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“With tunes that mixed elements of psychedelia, country and rock embroidered with Coralee's visceral vulnerability and confessional lyrics, the band's sound, which it dubbed "honky-tonk soul," started to catch on. Coralee's strong presence first drew female fans, and the musicianship and well- constructed tunes drew just about everyone else. The "honky-tonk soul" is finely captured on the band's self-titled EP. Recorded by Duane Lundy at Lexington's Shangri-la Productions in March 2010, the five tracks showcase elements of well-worn roadhouse country on Don't Touch Me, adulterous, dusty soul on Funny That Way and a dark, lusty come-on in the closing track, Rough and Tumble. ”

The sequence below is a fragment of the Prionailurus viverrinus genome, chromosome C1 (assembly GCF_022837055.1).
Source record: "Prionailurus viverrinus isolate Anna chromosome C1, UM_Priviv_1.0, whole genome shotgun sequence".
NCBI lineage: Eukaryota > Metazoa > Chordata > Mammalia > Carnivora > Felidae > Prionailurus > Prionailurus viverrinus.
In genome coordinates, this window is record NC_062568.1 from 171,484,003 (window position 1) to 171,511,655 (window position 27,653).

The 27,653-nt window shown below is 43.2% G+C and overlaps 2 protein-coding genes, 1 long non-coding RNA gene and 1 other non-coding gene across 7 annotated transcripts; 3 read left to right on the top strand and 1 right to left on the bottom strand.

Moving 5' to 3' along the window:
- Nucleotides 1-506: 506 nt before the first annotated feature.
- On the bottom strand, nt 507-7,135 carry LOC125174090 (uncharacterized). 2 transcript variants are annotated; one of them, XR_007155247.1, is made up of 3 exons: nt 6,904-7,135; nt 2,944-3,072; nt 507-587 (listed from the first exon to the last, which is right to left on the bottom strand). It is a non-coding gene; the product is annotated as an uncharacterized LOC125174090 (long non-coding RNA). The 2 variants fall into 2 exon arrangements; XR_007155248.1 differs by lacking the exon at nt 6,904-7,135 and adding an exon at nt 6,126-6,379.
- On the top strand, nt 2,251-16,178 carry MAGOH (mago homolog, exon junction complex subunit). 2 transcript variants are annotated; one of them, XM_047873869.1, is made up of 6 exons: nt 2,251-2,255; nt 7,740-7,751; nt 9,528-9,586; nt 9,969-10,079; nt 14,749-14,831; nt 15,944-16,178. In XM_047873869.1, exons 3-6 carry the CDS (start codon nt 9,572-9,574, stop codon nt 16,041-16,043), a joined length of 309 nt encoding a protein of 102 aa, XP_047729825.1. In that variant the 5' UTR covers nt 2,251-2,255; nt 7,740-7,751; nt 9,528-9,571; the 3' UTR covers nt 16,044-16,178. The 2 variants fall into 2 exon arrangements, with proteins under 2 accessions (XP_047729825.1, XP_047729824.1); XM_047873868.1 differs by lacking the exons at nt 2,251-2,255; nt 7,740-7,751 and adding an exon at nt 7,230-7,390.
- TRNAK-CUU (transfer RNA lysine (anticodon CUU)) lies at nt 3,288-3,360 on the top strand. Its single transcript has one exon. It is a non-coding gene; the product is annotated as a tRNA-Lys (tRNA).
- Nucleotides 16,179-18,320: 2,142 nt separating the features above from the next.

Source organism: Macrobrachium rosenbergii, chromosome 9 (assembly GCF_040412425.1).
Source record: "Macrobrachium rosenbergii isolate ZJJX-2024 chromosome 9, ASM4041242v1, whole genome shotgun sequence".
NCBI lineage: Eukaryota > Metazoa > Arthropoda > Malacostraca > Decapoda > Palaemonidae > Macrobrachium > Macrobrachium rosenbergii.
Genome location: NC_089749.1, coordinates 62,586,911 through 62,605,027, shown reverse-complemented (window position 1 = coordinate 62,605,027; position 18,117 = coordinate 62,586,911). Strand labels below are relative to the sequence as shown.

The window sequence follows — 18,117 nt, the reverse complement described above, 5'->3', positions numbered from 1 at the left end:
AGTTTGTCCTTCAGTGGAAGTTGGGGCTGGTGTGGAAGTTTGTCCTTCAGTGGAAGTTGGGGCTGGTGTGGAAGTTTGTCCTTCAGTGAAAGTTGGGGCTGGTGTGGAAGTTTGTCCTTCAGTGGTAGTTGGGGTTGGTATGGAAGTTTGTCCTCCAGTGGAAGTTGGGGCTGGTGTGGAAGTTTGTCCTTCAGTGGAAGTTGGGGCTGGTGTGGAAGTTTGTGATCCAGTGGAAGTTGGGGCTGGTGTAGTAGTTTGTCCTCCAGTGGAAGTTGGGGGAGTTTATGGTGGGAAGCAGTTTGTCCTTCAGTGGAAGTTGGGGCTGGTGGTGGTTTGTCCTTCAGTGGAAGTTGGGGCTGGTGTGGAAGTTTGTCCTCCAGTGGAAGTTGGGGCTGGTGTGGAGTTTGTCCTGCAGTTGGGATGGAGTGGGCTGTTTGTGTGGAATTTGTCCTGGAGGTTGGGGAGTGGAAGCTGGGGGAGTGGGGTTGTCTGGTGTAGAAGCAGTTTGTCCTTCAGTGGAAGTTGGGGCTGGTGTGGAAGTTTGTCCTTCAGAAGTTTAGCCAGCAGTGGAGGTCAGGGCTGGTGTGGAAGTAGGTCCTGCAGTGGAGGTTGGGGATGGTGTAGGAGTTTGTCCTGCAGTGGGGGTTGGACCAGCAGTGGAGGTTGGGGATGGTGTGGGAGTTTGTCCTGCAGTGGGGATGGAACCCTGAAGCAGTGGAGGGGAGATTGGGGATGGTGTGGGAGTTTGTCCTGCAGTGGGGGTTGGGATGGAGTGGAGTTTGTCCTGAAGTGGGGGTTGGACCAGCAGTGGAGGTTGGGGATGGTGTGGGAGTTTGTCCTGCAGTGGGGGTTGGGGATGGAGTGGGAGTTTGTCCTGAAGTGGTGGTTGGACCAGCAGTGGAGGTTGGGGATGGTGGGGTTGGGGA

"Coralee and the Townies have only been around for a little over a year, and they’ve already pushed out a terrific EP and given a name to their specific genre — Honky Tonk Soul. It’s a fitting description, as the sextet whoops and weeps with traditional authenticity and contemporary energy, with Coralee’s husky vocals front and center and the Townies providing a righteous, raucous rootenanny soundtrack around her."
"Between her big voice—a smoky reminiscence of Loretta Lynn—and her charismatic stage presence, which Smith describes as “both friendly and ferocious,” it seems the spotlight is just where [Coralee] belongs."
"Coralee's narratives are proud visions of femininity and uncompromising tales of love. She’s assertive, confident, aware, and liberated, lending the band a distinctive guiding voice."